I struggle to love, I’m selfish with my time, outcomes are seldom what I think they should be, and I’m often salty.  I can be discouraged by the smallness of what we do but simultaneously, uncomfortably overwhelmed by just how big that smallness really is. I am uncomfortable in church.  And in fact, I get envious and cynical when I see churchy people post or say what I think is vending machine Christianity.  I don’t want to hear it.  I don’t think it’s cute anymore. I can be a relapsing cynic. Like that girl I was so many years ago, I already know I’m not faithful enough, unlike her, I’m not interested in hiding or pretending but I’m also not jumping up and down shoutin’ Hallelujah,  joining a small group. 

The faith I used to have…both the kind that was barely enough to be called a mustard seed and the kind that thought anything good was possible have given way to whatever I have now.  It’s battle tired, sometimes skeptical, but daily renewed. It’s no matter what, and whatever I’ve got. It’s been broken down but it’s far less frail.  Its less flashy but more formed.  It’s not cute or post-able, because it simply is the thing that continues to believe God turns toward us even when He knows we don’t have enough.  

 The faith of the young biblical character, David, who killed a giant, had a kingdom singing his praises…It seemed like a big deal.  But keep scrolling and that same David, many years later, forced to his knees in repentance after moral failure, still had faith… It probably didn’t feel the same.   Yet, it was probably harder for an old man to trust that God would forgive him, than it was for a young man to trust for Gods victory.  His faith actually had to be stronger for him to hold to it in the midst of failure.  A young man full of hope and without as many mistakes has a different kind of faith. But faith over time is thickened and hard like a callous formed to fit the work. It is year after year that one experiences God in all circumstances and finds Him faithful enough to look at us squarely and say “this, still, is one after my own heart.”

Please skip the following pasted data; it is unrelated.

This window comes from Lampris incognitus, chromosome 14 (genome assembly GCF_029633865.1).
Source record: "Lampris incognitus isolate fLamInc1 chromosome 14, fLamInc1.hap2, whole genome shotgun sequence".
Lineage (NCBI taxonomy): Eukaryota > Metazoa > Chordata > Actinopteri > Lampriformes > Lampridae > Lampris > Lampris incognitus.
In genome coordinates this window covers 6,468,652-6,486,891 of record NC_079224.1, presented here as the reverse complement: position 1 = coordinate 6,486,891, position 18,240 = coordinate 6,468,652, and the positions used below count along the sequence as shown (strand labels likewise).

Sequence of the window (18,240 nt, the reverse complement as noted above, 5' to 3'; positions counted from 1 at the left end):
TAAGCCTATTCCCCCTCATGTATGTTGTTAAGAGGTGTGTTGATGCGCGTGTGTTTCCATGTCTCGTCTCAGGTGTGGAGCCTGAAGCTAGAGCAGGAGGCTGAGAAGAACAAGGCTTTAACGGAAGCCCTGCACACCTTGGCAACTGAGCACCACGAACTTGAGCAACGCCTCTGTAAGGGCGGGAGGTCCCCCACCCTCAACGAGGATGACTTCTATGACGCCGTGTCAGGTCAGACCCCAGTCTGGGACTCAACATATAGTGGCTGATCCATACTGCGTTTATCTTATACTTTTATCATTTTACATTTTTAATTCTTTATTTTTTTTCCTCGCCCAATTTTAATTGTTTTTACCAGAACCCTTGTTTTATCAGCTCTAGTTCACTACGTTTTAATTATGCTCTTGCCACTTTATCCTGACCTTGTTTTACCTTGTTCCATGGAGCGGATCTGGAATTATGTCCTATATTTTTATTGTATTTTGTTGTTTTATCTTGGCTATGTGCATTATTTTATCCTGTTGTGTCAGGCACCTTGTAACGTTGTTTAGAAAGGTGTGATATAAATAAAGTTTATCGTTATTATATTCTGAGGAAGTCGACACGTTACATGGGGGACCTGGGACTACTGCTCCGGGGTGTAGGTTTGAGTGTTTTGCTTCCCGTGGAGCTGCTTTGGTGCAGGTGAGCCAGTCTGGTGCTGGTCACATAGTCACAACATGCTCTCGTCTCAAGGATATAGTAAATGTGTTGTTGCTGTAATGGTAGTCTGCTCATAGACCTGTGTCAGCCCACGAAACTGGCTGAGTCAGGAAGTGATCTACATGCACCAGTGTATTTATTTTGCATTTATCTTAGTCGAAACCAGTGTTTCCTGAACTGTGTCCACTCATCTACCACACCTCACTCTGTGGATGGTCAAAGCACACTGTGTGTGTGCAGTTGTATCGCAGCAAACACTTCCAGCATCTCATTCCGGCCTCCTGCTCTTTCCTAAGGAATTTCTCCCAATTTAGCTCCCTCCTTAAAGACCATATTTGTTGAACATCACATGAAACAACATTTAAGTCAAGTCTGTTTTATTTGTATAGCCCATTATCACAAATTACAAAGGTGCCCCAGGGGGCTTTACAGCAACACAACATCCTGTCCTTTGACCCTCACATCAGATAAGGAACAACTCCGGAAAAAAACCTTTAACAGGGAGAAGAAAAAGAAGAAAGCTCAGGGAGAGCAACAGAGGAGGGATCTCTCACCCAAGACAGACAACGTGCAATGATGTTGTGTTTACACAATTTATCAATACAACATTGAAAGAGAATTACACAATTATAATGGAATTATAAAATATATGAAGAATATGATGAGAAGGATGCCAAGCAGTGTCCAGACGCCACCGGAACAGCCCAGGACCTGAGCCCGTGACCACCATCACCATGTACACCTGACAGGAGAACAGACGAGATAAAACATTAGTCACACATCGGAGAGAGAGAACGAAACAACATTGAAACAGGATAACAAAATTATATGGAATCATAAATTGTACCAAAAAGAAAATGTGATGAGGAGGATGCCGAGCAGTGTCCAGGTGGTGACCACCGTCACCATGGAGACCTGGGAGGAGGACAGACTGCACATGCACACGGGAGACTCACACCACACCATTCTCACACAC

What I realized was that much of my sadness over the kind of faith I used to have was just a faulty judgement of what my faith should now be…what it “should” feel like.     Faith, however, is more in the doing than in the feeling.  Sometimes it’s only strong enough to stand still, sometimes its hands in the air singing hallelujah, and sometimes it’s head down and do the thing again.  As the years go by, if you expose it to a world that makes hard demands, it gets tough.  It won’t feel like it used to but it will be stronger than it ever was, not on its own merit, but because it has seen who He is over and over again regardless of who you were.  It has always been small and simple, but it actually is a really big deal.

In conclusion, maybe be more productive in your down time.  And when you’re tired, don’t scroll your own feed digging up what you’ve already buried under years of filters and circumstance.  Expose the faith you have to things that might ugly it up a little bit, but just may toughen it up a lot.